The therapist is unique among creative artists in that he continues to work, year after year, in the absence of an audience. So concludes a character in one of Irvin Yalom's novels.
In this age of managed care, with its emphasis on hit-and-run therapy and pharmacological solutions to existential problems, it seems surprising that many therapists continue to regard what they do as an art. Less surprising, perhaps, is that they should clamor for some sort of recognition; with its compartmentalization, its air of confidentiality and its cabal-like hoarding of professional secrets, psychotherapy can be the most anonymous and isolating of professions.
As Irvin Yalom would be the first to admit, the shape of his own career -- first as one of the founders of group therapy, and subsequently as the author of two novels, an account of individual therapy and several collections of tales drawn from his own practice -- corresponds to an inner compulsion: the desire to avoid the "unobserved life," to perform before an audience.
Who this audience really is becomes clear in "Momma and the Meaning of Life," the title story in his latest collection of therapeutic tales. Yalom tells of a recurring dream: He finds himself transported from his hospital deathbed back to the amusement park of his childhood; before being swallowed up by the black maw of a ride he calls the House of Horrors, he turns to see his mother in a crowd of onlookers and waves to her, yelling "How'd I do, Momma?"
Yalom goes on to recount a childhood filled with the shame and mutual incomprehension common to the educated children of working-class immigrant parents. For his mother, whose every waking minute was devoted to serving others, love and resentment were inseparable.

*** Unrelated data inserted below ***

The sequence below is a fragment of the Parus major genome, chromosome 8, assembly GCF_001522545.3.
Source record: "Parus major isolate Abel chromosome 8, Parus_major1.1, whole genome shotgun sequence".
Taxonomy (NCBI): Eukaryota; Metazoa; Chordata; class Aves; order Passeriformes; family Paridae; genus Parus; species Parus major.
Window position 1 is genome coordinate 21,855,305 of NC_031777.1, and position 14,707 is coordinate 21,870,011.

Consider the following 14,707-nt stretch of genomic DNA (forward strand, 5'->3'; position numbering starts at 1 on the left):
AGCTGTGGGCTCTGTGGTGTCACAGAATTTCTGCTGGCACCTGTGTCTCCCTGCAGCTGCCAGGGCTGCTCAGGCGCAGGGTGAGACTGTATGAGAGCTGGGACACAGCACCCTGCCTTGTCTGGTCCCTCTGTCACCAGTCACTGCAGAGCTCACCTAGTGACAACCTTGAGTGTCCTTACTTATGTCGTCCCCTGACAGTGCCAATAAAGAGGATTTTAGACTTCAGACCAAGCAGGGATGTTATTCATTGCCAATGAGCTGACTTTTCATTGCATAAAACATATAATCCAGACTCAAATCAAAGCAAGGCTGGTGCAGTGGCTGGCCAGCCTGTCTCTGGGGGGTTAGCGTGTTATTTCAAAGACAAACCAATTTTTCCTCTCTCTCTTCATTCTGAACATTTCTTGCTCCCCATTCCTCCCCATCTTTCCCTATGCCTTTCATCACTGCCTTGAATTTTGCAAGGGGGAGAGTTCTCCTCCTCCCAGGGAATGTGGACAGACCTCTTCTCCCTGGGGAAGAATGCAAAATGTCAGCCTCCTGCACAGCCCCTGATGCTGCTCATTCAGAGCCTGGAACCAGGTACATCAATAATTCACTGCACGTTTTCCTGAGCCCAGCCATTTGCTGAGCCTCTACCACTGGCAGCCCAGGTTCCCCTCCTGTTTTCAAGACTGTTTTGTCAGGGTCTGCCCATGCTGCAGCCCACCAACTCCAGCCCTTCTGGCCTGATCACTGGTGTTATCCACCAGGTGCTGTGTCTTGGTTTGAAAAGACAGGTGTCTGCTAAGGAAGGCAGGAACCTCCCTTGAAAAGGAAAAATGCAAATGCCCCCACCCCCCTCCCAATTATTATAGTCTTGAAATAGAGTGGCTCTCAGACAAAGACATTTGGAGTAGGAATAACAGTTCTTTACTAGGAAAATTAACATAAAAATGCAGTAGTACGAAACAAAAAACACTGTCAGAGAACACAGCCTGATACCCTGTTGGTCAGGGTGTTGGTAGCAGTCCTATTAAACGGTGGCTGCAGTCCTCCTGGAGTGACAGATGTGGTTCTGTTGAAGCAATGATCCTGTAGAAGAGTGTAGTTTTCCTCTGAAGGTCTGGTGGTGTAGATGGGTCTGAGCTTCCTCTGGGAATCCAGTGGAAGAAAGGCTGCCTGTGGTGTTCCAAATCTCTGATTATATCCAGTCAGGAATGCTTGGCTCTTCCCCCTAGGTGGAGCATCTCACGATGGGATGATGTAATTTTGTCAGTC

Yalom describes visiting his mother in her retirement-home apartment, its tables overflowing with various editions of the books he had written, books she could not possibly read or understand, but that she was proud of as tangible products of her own sacrifice. In a concluding dialogue with his dead mother, Yalom begs her to leave his dream and get on with her own life. But Mom, as she does in childhood, gets to have the last word: "Your dream? That's what I want to say to you. That's the mistake, Oyvin -- your thinking I was in your dream. That dream was not your dream, Sonny. It was my dream. Mothers get to have dreams too."
In "Travels With Paula," Yalom describes a life-changing encounter with a terminal cancer patient who had come to believe that her calling was to overhaul the medical profession's attitude toward death. With her encouragement and illumination, she and Yalom founded the first support groups for dying patients. Yalom describes Paula's extraordinary energy, her healing warmth, her resourcefulness: "What to name the group? Paula suggested the 'Bridge Group.' Why? Two reasons. First, the group created a bridge from one cancer patient to another. Second, it was a group where we put our cards on the table ... typical Paula touch."
It all seems too good to be true, and of course, it is. Their wonderful joint enterprise degenerates into a turf war. Paula becomes increasingly embittered, paranoid and irrational, but expresses her rage with typical New Age indirection. When they have their final rupture, she brings an "anger rock" to the meeting. It is a human paradox that transcendent emotions and pettiness can exist in the same person, Yalom seems to be saying.
Like Primo Levi's works on the chemicals business or Louis Auchincloss' vignettes about the law, these tales are about not just the inner workings of a profession but also the special way of looking at life the profession provides.
For Yalom the existential therapist, this special view is a sense that life is about the search for meaning, the discovery of patterns and the ironical beauty of living with contradictions. In this sense, Yalom the storyteller is in perfect harmony with Yalom the therapist.